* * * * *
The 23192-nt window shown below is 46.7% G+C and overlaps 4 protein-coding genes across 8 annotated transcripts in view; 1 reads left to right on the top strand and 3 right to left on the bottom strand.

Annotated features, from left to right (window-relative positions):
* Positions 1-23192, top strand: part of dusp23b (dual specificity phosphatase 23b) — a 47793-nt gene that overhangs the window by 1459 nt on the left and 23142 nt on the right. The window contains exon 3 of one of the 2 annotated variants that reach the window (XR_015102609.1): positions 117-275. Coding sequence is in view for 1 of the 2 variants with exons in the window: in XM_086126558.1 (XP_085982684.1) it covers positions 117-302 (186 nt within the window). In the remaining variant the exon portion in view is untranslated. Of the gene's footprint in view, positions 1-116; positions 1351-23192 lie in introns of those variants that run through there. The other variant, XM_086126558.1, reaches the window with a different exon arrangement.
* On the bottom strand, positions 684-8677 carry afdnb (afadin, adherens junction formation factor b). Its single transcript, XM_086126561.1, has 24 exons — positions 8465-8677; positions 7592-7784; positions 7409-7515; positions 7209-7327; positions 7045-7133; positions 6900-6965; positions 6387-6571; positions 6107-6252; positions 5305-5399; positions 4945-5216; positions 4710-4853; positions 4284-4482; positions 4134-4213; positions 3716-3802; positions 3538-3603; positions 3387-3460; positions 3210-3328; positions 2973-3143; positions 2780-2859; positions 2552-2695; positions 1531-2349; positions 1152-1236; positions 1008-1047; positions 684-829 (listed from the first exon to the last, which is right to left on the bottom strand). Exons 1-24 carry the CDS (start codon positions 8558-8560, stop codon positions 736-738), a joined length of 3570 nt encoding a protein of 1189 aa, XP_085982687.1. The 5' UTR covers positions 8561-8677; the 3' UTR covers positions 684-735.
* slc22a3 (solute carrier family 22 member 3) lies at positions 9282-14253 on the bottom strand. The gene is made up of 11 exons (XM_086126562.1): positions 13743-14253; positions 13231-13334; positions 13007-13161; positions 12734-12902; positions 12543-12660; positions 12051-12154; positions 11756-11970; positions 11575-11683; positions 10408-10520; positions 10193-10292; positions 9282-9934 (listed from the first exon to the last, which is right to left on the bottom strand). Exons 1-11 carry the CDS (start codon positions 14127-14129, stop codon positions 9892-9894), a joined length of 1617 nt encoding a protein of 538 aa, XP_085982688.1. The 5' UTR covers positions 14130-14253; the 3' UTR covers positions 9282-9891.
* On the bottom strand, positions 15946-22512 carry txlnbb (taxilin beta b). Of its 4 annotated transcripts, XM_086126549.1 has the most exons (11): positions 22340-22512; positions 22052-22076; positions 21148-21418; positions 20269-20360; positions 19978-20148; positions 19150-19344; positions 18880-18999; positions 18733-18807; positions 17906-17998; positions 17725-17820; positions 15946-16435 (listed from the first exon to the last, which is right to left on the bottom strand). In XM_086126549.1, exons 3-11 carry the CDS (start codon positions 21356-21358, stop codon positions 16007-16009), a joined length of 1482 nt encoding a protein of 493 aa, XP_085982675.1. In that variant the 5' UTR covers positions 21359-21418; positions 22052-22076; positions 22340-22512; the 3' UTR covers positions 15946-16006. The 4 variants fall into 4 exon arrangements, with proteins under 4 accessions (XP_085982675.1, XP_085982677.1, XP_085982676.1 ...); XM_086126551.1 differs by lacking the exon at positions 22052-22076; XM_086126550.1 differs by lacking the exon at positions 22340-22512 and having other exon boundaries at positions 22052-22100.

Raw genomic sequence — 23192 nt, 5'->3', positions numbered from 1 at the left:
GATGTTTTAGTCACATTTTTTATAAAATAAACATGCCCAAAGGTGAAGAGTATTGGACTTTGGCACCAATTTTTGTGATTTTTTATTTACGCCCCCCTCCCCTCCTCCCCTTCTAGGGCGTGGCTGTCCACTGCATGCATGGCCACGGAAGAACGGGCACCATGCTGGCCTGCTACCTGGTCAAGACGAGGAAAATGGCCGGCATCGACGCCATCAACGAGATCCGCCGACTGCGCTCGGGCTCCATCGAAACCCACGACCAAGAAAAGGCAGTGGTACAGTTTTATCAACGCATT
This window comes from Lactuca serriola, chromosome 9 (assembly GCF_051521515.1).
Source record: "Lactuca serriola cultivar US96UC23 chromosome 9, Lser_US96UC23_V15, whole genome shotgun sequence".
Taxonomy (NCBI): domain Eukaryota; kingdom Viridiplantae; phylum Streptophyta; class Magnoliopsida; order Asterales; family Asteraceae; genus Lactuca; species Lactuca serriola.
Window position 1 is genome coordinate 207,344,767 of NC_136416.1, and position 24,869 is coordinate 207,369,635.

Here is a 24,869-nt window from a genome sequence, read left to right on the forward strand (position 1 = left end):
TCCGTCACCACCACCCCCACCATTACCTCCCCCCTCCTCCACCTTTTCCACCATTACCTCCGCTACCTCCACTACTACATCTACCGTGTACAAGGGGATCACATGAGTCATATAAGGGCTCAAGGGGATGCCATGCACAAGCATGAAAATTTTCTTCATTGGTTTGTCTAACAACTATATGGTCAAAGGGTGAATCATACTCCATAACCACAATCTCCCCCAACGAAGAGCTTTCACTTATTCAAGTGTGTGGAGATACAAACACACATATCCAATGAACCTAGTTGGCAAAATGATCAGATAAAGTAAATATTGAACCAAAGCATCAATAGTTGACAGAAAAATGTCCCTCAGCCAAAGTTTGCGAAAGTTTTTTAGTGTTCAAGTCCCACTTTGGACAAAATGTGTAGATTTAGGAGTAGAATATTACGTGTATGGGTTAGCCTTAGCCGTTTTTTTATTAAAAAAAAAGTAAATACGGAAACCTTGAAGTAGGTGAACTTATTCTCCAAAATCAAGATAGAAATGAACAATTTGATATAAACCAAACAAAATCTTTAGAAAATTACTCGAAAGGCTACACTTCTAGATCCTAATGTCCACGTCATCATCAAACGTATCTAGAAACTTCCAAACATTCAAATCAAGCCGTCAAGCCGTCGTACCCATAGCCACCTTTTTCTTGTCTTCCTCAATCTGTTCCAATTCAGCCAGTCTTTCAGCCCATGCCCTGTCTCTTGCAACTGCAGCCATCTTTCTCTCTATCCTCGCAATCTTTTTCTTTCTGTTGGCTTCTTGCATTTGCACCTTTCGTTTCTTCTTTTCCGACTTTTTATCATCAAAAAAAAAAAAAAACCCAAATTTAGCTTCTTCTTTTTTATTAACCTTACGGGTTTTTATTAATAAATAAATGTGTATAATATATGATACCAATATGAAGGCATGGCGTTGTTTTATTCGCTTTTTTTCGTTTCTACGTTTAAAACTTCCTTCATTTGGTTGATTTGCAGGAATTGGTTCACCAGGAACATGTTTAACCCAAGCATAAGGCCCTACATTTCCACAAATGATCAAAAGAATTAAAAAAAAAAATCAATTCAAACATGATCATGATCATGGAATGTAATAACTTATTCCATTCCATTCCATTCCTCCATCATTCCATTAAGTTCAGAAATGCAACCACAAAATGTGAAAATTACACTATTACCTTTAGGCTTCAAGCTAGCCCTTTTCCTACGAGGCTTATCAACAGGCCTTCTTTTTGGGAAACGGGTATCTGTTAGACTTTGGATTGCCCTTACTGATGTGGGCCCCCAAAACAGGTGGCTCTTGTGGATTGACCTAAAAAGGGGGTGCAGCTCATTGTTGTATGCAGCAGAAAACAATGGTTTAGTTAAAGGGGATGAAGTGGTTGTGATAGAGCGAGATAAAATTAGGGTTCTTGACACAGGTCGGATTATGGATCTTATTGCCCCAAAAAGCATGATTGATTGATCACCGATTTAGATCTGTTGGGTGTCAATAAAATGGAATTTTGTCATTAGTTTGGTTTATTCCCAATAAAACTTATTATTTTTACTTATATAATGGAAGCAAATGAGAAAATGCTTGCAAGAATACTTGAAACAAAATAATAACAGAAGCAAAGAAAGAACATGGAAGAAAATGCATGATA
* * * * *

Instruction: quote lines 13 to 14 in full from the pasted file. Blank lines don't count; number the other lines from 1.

Here is a 24,869-nt window from a genome sequence, read left to right on the forward strand (position 1 = left end):
TCCGTCACCACCACCCCCACCATTACCTCCCCCCTCCTCCACCTTTTCCACCATTACCTCCGCTACCTCCACTACTACATCTACCGTGTACAAGGGGATCACATGAGTCATATAAGGGCTCAAGGGGATGCCATGCACAAGCATGAAAATTTTCTTCATTGGTTTGTCTAACAACTATATGGTCAAAGGGTGAATCATACTCCATAACCACAATCTCCCCCAACGAAGAGCTTTCACTTATTCAAGTGTGTGGAGATACAAACACACATATCCAATGAACCTAGTTGGCAAAATGATCAGATAAAGTAAATATTGAACCAAAGCATCAATAGTTGACAGAAAAATGTCCCTCAGCCAAAGTTTGCGAAAGTTTTTTAGTGTTCAAGTCCCACTTTGGACAAAATGTGTAGATTTAGGAGTAGAATATTACGTGTATGGGTTAGCCTTAGCCGTTTTTTTATTAAAAAAAAAGTAAATACGGAAACCTTGAAGTAGGTGAACTTATTCTCCAAAATCAAGATAGAAATGAACAATTTGATATAAACCAAACAAAATCTTTAGAAAATTACTCGAAAGGCTACACTTCTAGATCCTAATGTCCACGTCATCATCAAACGTATCTAGAAACTTCCAAACATTCAAATCAAGCCGTCAAGCCGTCGTACCCATAGCCACCTTTTTCTTGTCTTCCTCAATCTGTTCCAATTCAGCCAGTCTTTCAGCCCATGCCCTGTCTCTTGCAACTGCAGCCATCTTTCTCTCTATCCTCGCAATCTTTTTCTTTCTGTTGGCTTCTTGCATTTGCACCTTTCGTTTCTTCTTTTCCGACTTTTTATCATCAAAAAAAAAAAAAAACCCAAATTTAGCTTCTTCTTTTTTATTAACCTTACGGGTTTTTATTAATAAATAAATGTGTATAATATATGATACCAATATGAAGGCATGGCGTTGTTTTATTCGCTTTTTTTCGTTTCTACGTTTAAAACTTCCTTCATTTGGTTGATTTGCAGGAATTGGTTCACCAGGAACATGTTTAACCCAAGCATAAGGCCCTACATTTCCACAAATGATCAAAAGAATTAAAAAAAAAAATCAATTCAAACATGATCATGATCATGGAATGTAATAACTTATTCCATTCCATTCCATTCCTCCATCATTCCATTAAGTTCAGAAATGCAACCACAAAATGTGAAAATTACACTATTACCTTTAGGCTTCAAGCTAGCCCTTTTCCTACGAGGCTTATCAACAGGCCTTCTTTTTGGGAAACGGGTATCTGTTAGACTTTGGATTGCCCTTACTGATGTGGGCCCCCAAAACAGGTGGCTCTTGTGGATTGACCTAAAAAGGGGGTGCAGCTCATTGTTGTATGCAGCAGAAAACAATGGTTTAGTTAAAGGGGATGAAGTGGTTGTGATAGAGCGAGATAAAATTAGGGTTCTTGACACAGGTCGGATTATGGATCTTATTGCCCCAAAAAGCATGATTGATTGATCACCGATTTAGATCTGTTGGGTGTCAATAAAATGGAATTTTGTCATTAGTTTGGTTTATTCCCAATAAAACTTATTATTTTTACTTATATAATGGAAGCAAATGAGAAAATGCTTGCAAGAATACTTGAAACAAAATAATAACAGAAGCAAAGAAAGAACATGGAAGAAAATGCATGATA